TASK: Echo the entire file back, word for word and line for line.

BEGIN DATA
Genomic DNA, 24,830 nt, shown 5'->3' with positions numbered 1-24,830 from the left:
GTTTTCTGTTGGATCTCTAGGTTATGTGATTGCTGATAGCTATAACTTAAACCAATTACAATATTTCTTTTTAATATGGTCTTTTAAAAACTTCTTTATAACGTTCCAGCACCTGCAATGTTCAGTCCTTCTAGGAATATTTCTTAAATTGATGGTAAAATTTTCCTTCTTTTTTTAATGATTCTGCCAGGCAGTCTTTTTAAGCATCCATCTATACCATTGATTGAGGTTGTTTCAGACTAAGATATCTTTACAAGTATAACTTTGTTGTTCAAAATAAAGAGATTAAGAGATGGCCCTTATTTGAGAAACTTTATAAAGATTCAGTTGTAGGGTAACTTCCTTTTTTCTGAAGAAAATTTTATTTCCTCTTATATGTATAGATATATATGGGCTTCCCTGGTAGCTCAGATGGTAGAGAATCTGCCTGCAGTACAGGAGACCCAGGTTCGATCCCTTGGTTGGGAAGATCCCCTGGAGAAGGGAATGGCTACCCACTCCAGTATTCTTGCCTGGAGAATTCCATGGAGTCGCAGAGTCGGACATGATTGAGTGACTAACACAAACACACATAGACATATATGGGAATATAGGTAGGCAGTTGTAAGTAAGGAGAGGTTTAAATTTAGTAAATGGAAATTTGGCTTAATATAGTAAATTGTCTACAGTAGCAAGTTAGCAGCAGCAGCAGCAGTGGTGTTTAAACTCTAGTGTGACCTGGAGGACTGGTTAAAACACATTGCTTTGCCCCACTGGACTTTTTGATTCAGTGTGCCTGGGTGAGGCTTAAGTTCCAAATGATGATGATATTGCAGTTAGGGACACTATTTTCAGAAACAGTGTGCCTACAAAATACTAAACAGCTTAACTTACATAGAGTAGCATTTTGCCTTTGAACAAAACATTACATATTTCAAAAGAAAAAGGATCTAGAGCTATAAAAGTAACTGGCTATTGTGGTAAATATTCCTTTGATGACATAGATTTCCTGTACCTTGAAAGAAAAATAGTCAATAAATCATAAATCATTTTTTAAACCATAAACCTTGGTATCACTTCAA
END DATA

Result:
Genomic DNA, 24,830 nt, shown 5'->3' with positions numbered 1-24,830 from the left:
GTTTTCTGTTGGATCTCTAGGTTATGTGATTGCTGATAGCTATAACTTAAACCAATTACAATATTTCTTTTTAATATGGTCTTTTAAAAACTTCTTTATAACGTTCCAGCACCTGCAATGTTCAGTCCTTCTAGGAATATTTCTTAAATTGATGGTAAAATTTTCCTTCTTTTTTTAATGATTCTGCCAGGCAGTCTTTTTAAGCATCCATCTATACCATTGATTGAGGTTGTTTCAGACTAAGATATCTTTACAAGTATAACTTTGTTGTTCAAAATAAAGAGATTAAGAGATGGCCCTTATTTGAGAAACTTTATAAAGATTCAGTTGTAGGGTAACTTCCTTTTTTCTGAAGAAAATTTTATTTCCTCTTATATGTATAGATATATATGGGCTTCCCTGGTAGCTCAGATGGTAGAGAATCTGCCTGCAGTACAGGAGACCCAGGTTCGATCCCTTGGTTGGGAAGATCCCCTGGAGAAGGGAATGGCTACCCACTCCAGTATTCTTGCCTGGAGAATTCCATGGAGTCGCAGAGTCGGACATGATTGAGTGACTAACACAAACACACATAGACATATATGGGAATATAGGTAGGCAGTTGTAAGTAAGGAGAGGTTTAAATTTAGTAAATGGAAATTTGGCTTAATATAGTAAATTGTCTACAGTAGCAAGTTAGCAGCAGCAGCAGCAGTGGTGTTTAAACTCTAGTGTGACCTGGAGGACTGGTTAAAACACATTGCTTTGCCCCACTGGACTTTTTGATTCAGTGTGCCTGGGTGAGGCTTAAGTTCCAAATGATGATGATATTGCAGTTAGGGACACTATTTTCAGAAACAGTGTGCCTACAAAATACTAAACAGCTTAACTTACATAGAGTAGCATTTTGCCTTTGAACAAAACATTACATATTTCAAAAGAAAAAGGATCTAGAGCTATAAAAGTAACTGGCTATTGTGGTAAATATTCCTTTGATGACATAGATTTCCTGTACCTTGAAAGAAAAATAGTCAATAAATCATAAATCATTTTTTAAACCATAAACCTTGGTATCACTTCAA